Isolated lingual mucormycosis in an infant with Down syndrome | Ear, Nose & Throat Journal Skip to content Skip to navigation

Isolated lingual mucormycosis in an infant with Down syndrome

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January 1, 2008
by Subhaschandra Shetty, MS, DNB, Usha Kini, MD, DCP, DNB, and Rajeev Joy, MBBS, DLO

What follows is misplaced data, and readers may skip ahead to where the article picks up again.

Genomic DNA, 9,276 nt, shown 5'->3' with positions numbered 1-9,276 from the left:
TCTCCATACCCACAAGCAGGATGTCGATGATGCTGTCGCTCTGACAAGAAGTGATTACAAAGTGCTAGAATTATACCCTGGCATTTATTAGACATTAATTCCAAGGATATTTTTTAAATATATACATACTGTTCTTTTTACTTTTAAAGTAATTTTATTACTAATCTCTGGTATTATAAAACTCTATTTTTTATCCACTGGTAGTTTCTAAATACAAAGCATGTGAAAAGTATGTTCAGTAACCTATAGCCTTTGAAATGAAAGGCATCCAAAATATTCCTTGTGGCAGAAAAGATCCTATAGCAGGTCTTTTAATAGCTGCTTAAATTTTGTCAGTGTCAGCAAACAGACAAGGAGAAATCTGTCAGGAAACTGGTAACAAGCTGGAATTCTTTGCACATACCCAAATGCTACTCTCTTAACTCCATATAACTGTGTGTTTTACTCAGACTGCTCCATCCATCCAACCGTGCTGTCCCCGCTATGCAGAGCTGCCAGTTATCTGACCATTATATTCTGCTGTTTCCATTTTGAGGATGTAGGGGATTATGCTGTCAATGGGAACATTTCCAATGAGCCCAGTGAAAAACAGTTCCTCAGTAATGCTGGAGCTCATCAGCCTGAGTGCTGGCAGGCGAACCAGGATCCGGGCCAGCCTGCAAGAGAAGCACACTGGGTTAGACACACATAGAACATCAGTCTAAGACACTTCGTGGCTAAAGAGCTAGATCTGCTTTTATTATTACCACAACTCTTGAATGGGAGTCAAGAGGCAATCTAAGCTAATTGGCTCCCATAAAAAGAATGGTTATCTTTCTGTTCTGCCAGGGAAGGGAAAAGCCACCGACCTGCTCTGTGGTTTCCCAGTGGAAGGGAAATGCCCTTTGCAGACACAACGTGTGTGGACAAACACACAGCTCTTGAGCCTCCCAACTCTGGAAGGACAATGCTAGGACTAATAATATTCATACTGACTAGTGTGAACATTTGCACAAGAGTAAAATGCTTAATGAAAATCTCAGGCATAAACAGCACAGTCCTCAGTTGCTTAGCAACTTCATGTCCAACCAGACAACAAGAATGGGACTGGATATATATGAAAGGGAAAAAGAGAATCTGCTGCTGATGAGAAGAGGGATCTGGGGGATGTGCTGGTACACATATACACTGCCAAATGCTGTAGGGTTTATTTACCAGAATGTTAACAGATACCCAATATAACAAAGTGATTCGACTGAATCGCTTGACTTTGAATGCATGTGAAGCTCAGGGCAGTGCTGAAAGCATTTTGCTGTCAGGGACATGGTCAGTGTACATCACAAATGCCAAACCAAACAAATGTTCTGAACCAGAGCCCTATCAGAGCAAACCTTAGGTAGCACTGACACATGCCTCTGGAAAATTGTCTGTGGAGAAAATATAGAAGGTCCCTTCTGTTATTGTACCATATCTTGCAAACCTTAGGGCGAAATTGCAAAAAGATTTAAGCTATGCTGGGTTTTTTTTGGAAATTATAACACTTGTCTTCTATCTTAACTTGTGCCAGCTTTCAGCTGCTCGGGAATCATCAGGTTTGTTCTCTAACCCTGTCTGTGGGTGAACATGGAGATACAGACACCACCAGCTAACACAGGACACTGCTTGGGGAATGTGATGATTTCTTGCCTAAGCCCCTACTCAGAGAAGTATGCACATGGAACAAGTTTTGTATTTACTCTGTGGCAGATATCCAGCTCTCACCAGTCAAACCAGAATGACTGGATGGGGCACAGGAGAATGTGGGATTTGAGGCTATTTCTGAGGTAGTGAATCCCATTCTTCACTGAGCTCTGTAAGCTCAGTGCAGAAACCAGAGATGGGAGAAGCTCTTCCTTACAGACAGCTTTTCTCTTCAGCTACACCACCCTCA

Mucormycosis is characterized by severe infection with rapid progression and a high mortality rate. In immunocompromised hosts, the most common type is the rhinocerebral form of mucormycosis. Invasive mucormycosis affecting only the tongue is extremely rare. We report one such case that occurred in an immunocompromised 4-month-old girl with Down syndrome who had been hospitalized for acute gastroenteritis. The infant had metabolic acidosis secondary to diarrhea. It was suspected that the infection had been contracted through the use of a wooden tongue depressor during oral examination. We present this case report in the hope that it will discourage clinicians from using wooden tongue depressors in vulnerable infants. We also wish to emphasize that mucormycosis should be considered in all patients—regardless of age—who pre-sent with localized bluish-black discolored mucosa of the oral mucosa and/or tongue.

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